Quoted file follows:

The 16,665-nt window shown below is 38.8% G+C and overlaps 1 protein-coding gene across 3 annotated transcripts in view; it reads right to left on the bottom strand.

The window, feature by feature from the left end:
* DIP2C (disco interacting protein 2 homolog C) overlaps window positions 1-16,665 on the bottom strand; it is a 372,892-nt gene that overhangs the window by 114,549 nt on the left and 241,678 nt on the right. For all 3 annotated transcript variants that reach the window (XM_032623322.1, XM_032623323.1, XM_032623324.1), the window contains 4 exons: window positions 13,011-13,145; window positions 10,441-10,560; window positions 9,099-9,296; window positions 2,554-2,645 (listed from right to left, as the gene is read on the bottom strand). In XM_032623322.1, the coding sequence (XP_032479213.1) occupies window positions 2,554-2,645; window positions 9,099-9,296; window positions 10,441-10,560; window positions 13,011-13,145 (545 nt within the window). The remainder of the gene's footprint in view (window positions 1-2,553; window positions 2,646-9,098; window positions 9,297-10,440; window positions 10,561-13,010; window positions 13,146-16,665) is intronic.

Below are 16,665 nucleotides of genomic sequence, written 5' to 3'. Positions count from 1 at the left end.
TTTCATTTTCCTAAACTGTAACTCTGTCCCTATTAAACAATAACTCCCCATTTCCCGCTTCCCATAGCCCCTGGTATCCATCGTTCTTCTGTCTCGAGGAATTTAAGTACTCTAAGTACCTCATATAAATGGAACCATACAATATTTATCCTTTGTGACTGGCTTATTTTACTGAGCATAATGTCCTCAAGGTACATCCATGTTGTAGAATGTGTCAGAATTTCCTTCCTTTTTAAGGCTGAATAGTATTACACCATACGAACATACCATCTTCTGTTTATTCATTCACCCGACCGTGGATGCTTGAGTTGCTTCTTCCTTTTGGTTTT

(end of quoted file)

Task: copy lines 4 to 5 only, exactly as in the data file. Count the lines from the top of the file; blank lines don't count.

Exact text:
Below are 16,665 nucleotides of genomic sequence, written 5' to 3'. Positions count from 1 at the left end.
TTTCATTTTCCTAAACTGTAACTCTGTCCCTATTAAACAATAACTCCCCATTTCCCGCTTCCCATAGCCCCTGGTATCCATCGTTCTTCTGTCTCGAGGAATTTAAGTACTCTAAGTACCTCATATAAATGGAACCATACAATATTTATCCTTTGTGACTGGCTTATTTTACTGAGCATAATGTCCTCAAGGTACATCCATGTTGTAGAATGTGTCAGAATTTCCTTCCTTTTTAAGGCTGAATAGTATTACACCATACGAACATACCATCTTCTGTTTATTCATTCACCCGACCGTGGATGCTTGAGTTGCTTCTTCCTTTTGGTTTT